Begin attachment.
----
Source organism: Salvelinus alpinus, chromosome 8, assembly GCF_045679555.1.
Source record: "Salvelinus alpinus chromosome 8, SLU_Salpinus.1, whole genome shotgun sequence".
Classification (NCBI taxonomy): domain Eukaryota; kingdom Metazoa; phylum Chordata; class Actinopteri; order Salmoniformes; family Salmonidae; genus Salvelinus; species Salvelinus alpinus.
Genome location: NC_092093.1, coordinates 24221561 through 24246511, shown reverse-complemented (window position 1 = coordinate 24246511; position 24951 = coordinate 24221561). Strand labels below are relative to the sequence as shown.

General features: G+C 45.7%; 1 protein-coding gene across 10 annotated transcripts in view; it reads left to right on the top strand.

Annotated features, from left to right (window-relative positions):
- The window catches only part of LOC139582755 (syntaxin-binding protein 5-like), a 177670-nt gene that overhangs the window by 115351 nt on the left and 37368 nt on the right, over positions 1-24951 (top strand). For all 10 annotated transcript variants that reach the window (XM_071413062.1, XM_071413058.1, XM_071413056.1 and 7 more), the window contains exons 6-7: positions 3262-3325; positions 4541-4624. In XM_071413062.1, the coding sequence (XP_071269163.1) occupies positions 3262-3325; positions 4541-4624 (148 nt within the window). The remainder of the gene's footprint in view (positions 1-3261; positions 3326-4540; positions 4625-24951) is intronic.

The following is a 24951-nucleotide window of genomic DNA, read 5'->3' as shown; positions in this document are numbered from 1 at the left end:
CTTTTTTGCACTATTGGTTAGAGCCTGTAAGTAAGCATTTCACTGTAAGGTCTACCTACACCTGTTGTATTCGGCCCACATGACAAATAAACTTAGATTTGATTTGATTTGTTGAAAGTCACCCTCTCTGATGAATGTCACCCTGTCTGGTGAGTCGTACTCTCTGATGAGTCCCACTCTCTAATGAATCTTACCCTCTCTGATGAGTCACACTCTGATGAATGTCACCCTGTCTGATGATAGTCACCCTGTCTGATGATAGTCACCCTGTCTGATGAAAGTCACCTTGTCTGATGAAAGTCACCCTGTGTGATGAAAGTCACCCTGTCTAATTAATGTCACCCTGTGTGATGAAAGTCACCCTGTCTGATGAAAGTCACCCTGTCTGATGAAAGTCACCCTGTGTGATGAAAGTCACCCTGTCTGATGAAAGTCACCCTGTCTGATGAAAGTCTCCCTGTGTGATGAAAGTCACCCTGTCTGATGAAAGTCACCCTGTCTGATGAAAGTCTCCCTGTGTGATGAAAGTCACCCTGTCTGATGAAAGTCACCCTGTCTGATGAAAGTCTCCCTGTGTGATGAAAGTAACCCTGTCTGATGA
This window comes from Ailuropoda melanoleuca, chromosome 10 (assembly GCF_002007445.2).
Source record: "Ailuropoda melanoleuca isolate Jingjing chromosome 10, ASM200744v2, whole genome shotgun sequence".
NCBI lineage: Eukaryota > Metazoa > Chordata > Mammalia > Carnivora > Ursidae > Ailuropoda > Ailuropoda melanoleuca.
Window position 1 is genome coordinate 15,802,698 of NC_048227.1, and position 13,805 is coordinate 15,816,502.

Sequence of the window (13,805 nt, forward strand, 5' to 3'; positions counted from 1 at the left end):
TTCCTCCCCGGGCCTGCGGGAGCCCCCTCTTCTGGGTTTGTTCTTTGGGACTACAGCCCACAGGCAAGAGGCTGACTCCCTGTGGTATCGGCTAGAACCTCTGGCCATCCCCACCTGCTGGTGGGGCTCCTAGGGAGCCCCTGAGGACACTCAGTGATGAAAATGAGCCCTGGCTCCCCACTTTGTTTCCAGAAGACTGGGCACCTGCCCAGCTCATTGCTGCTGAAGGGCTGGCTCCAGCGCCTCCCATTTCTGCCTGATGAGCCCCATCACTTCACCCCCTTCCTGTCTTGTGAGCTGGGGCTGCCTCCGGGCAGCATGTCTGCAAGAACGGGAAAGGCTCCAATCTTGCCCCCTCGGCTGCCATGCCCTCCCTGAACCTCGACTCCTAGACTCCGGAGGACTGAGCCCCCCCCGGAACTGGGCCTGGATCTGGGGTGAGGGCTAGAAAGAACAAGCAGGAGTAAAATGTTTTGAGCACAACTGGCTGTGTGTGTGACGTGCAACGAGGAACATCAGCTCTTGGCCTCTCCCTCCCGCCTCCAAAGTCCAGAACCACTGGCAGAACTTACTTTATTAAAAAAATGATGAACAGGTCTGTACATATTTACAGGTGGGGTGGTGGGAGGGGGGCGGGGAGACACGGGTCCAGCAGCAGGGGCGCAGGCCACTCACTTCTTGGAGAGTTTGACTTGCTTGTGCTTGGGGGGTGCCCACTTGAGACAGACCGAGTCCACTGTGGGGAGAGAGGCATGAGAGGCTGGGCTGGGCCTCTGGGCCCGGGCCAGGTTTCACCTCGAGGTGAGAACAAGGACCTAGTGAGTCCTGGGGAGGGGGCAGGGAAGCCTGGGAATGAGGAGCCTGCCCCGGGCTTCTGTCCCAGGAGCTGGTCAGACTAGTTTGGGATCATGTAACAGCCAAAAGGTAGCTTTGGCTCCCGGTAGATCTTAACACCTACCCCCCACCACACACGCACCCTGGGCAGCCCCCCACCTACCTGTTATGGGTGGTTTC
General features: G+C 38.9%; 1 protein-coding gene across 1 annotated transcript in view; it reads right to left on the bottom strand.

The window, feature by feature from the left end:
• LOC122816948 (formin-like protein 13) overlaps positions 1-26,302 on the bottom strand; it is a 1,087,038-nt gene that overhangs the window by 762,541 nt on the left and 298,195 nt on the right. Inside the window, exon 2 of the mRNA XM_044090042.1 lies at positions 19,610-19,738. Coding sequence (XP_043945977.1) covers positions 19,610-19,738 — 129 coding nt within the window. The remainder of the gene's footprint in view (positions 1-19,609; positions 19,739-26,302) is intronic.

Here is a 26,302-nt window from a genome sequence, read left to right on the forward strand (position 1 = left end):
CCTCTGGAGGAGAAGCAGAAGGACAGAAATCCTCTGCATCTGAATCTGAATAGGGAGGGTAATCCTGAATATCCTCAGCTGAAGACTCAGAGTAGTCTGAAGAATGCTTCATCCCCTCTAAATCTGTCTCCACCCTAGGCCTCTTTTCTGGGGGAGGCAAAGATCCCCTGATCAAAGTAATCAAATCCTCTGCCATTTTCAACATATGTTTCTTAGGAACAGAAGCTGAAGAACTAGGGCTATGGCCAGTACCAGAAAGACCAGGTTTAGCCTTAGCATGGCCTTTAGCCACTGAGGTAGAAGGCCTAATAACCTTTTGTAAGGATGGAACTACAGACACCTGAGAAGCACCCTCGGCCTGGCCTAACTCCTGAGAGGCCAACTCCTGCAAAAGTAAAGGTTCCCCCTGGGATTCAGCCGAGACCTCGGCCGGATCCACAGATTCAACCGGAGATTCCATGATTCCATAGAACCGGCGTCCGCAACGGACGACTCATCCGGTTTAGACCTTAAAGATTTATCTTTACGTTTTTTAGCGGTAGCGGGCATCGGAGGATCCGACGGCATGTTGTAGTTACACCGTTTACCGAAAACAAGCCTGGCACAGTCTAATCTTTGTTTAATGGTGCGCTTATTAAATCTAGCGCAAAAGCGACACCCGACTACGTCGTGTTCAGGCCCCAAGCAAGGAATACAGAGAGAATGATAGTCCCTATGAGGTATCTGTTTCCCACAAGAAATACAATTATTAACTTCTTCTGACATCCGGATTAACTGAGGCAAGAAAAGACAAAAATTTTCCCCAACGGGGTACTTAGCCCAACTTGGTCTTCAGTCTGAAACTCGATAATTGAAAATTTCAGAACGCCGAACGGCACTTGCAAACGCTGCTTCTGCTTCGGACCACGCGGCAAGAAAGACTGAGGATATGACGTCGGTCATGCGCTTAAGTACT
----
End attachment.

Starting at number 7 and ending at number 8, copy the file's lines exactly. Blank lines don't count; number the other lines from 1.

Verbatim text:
- The window catches only part of LOC139582755 (syntaxin-binding protein 5-like), a 177670-nt gene that overhangs the window by 115351 nt on the left and 37368 nt on the right, over positions 1-24951 (top strand). For all 10 annotated transcript variants that reach the window (XM_071413062.1, XM_071413058.1, XM_071413056.1 and 7 more), the window contains exons 6-7: positions 3262-3325; positions 4541-4624. In XM_071413062.1, the coding sequence (XP_071269163.1) occupies positions 3262-3325; positions 4541-4624 (148 nt within the window). The remainder of the gene's footprint in view (positions 1-3261; positions 3326-4540; positions 4625-24951) is intronic.

The following is a 24951-nucleotide window of genomic DNA, read 5'->3' as shown; positions in this document are numbered from 1 at the left end: